In five minor-league seasons, Randolph has not hit for average or power and even though he is still only 22 years old, it is unlikely that the Phillies will protect him in this year’s Rule 5 draft. A total of 20 first-round picks from the 2015 draft have reached the big leagues and only one player (Minnesota pitcher Tyler Jay) drafted higher than Randolph’s 10th overall selection has failed to make it to the big leagues. Braves All-Star pitcher and 2019 ace Mike Soroka went 28th overall and Dodgers rotation mainstay Walker Buehler was selected 24th.

Even though Randolph’s selection was a failure, it does not mean the entire 2015 draft was also. With the 42nd overall pick, the Phillies took Scott Kingery, who right now is the best player to come out of the second round of that draft. In fact, he is among the top 12 players taken in that draft to this point.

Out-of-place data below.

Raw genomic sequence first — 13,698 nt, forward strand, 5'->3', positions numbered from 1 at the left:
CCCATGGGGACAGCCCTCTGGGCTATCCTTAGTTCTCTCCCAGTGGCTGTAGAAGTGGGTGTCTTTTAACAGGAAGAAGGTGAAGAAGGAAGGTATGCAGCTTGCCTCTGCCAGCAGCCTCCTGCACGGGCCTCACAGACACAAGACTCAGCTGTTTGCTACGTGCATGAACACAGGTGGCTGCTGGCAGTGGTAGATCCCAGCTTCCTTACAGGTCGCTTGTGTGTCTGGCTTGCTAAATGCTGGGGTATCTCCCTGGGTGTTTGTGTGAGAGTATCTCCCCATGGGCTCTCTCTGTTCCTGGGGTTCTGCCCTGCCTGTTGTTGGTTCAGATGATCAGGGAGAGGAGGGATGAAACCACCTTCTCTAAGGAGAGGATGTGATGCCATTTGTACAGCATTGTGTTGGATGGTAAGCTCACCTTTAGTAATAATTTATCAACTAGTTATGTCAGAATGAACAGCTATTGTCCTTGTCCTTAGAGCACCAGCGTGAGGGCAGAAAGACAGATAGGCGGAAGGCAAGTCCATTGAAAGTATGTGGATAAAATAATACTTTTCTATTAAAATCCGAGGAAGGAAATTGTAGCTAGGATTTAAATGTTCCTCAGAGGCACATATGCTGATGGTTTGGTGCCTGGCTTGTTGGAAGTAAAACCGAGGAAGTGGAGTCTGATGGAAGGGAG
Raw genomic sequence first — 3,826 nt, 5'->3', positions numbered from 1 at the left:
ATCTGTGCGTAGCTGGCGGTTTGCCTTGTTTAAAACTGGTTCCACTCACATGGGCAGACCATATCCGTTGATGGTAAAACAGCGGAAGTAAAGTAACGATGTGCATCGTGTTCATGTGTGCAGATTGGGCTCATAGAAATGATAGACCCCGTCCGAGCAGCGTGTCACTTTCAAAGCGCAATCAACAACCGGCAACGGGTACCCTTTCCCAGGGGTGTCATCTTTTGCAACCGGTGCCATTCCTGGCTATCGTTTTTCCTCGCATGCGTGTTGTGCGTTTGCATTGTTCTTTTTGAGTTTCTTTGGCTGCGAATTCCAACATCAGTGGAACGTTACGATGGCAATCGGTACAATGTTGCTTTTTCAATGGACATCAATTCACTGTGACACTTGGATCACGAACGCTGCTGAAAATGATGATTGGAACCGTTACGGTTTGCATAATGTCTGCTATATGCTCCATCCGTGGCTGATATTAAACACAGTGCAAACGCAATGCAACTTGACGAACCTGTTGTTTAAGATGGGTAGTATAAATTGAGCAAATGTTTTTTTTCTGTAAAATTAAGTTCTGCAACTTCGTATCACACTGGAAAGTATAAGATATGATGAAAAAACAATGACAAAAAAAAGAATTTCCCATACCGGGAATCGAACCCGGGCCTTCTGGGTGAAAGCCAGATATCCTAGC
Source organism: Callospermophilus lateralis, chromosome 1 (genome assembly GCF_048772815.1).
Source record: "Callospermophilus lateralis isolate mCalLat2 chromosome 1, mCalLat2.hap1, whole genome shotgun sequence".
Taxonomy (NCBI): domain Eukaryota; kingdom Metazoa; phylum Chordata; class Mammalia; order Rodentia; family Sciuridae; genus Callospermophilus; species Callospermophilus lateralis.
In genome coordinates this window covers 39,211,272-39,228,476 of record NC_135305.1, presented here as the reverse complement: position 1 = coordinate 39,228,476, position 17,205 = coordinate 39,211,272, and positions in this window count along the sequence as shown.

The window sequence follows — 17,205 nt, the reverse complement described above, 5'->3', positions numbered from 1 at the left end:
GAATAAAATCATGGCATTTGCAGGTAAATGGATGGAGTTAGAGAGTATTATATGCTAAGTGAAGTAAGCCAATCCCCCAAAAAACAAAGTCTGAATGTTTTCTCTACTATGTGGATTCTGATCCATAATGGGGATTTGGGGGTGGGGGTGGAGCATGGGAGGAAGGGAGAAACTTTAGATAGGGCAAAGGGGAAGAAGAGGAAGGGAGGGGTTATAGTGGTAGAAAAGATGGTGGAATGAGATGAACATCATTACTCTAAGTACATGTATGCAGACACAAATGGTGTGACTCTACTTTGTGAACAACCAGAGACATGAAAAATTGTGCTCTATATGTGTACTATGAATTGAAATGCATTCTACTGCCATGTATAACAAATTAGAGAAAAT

A year later, the Phillies went the high school route again, selecting outfielder Mickey Moniak out of La Costa Canyon High School in Southern California with the hope that they could sign him under slot and get a better player in the second round by overpaying.

As of right now that strategy looks suspect for a couple of reasons. There is certainly still hope that Moniak will develop into a quality big-league player, if not an All-Star, especially after he had his best minor-league season this year after competing in the Eastern League at the age of 21. The league’s average age is 24.

But Kevin Gowdy, the second-round pick they paid nearly $2 million over his suggested draft slot, had a rough season at low-A Lakewood after missing all of 2018 following Tommy John surgery. Gowdy allowed runs in nine of his final 10 games this season and 69 runners reached base against him in 31 1/3 innings during that span. The only Phillies pick to make it to the big leagues from the 2016 draft is pitcher Cole Irvin and there’s no reason to believe anybody else from that class other than Moniak will one day join him.